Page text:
Sustainability, ethical impact, social responsibility – these are all terms, as business leaders, we’re very familiar with. They have become part of our executive lives, decision making factors, regularly part of strategy frameworks and project outlines.
In the business world, the bar for selecting companies, projects or initiatives to partner with is continually getting raised. Everyone wants more, expects more.
This is particularly evident in the investment market. Long gone are the days of simply looking at the financial return of a business opportunity. Increasingly, the criteria for investment involves a wider range of issues and metrics that help shape an investment portfolio.
What I’m referring to is known as ESG – Environmental, Social and Governance, the three central factors in measuring the sustainability and ethical impact of an investment.
At the recent Institute of Directors conference, Michelle Edkins, Managing Director at BlackRock (the world’s largest funds manager) highlighted how they are actively applying the principles of ESG (Environmental, Social and Governance) in all investment decisions.
BlackRock is not alone. In a world increasingly focused on these factors, companies are more closely scrutinised on how their core business strategy and operations effect the wider community, far beyond their economic contribution. In New Zealand, even the NZX has published guidelines on ESG reporting.
In a recent article Hamish Macdonald, NZX Head of Policy and Legal recently said “NZ corporates need to come ‘up to speed’ in ESG disclosure, which is increasingly seen as standard practice in other jurisdictions.”
The NZX guideline highlight clearly why this type of information is becoming so vital to not only investors, but all executive decision makers, “All over the world, companies and entities are coming to report on ESG and responsible investment. These trends reflect the need to shift to a low carbon economy, increasing business vulnerability to the effects of climate change and other environmental and social factors, a generational changeover and institutional forces.”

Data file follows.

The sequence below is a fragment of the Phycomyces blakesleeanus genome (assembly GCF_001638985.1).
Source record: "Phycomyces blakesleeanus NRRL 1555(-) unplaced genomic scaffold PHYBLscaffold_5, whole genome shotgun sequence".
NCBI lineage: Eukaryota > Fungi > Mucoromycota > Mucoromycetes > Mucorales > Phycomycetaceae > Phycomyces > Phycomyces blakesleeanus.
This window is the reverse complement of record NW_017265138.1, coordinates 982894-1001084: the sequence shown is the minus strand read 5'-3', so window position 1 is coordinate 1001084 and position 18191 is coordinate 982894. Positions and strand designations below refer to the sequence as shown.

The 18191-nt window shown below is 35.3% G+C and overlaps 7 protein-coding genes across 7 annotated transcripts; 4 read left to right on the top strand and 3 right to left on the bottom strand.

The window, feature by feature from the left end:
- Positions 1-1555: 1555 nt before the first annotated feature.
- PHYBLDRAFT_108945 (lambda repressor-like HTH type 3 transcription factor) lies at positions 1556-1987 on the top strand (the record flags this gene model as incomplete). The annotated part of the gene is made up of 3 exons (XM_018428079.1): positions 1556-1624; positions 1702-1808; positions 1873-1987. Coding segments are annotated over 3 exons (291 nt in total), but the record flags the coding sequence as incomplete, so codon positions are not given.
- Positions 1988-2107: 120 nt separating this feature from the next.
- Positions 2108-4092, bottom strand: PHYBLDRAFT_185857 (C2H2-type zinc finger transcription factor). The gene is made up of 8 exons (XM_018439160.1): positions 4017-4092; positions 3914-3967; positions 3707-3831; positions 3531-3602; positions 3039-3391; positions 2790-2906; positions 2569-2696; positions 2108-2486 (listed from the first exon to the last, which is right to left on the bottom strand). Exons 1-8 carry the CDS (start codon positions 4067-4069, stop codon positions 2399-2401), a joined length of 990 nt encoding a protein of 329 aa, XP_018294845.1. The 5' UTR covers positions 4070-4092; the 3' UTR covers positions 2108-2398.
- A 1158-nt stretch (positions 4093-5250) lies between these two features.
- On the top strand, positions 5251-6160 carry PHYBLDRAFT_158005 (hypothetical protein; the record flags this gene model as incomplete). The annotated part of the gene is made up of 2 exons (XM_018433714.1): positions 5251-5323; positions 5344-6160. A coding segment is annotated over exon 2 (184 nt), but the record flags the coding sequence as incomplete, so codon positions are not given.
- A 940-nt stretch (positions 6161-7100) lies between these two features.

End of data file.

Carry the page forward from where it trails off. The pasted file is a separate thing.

John Berry, CE of Auckland based Pathfinder Asset Management, a responsible investment specialist, also pointed out that wider scope of ESG and the opportunity of adopting and reporting on these aspects of business practice in this week’s Sunday Star Times.
“Social reporting (ESG) covers a wide range of factors including health and safety, staff training and community engagement.”
How will ESG effect the commercial property sector?
This increasing focus on ESG and related initiatives is for obvious reason not only effecting the investment sector, but all organisations and key business decision makers.
But what does it mean for the commercial property sector?
At the moment, when actioned on behalf of our clients to help select a landlord, developer or investor to enter into a commercial arrangement, we focus primarily on their:
- Track record and experience
- Financial capacity
- Access to in-house and external resourcing
- ‘Fit’ with the client’s project objectives and values
You could argue that the ‘fit’ category goes some way to considering the wider ESG issues, but in hindsight, in today’s world, I don’t think it goes far enough.
So as we move forward, I expect we will be digging a lot deeper and asking investors and developers to demonstrate their commitment to ESG principles – in their business strategy, operations, procurement and project planning and delivery.
John Berry from Pathfinder Asset Management also highlighted how the property industry are starting to get their heads around the issue, “A property company that designs its shopping centres with the wider community in mind attracts more customers and builds stronger branding, which in turn means a more successful and profitable development. Similarly, any company (not just listed a property company) that values and upskills its workforce will have more productive and committed employees,” says Berry.
Making ESG a priority in your next property move
How might ESG effect a commercial tenant (public or private sector) looking to take a long term lease or partner with a building developer or investor?
When we manage a procurement process for a client we evaluate the options against a range of issues/criteria. These are hinged off the Strategic Brief, initially developed with the client and will typically include a range of financial and non-financial criteria.
The financial criteria will look at the effective cost(after adjusting for incentives) and the whole-of-life cost on a present value basis for example. The non-financial criteria will include issues like location, fit with brand, building quality, seismic performance, programme and risks and increasingly the fit of the developer and the experience of their team, when a new or refurbished solution is being considered.
These criteria have evolved over time. Pre 2010, the industry didn’t even think about seismic. Now it features high up in any evaluation criteria. Likewise, sustainability/green building initiatives now feature for many clients and projects. And increasingly in Auckland, location economics (the analysis of the cost/benefit of choosing a particular location for your business) is becoming a more important consideration.
So does the consideration of ESG as a top criteria reflect the next step up in our sophistication?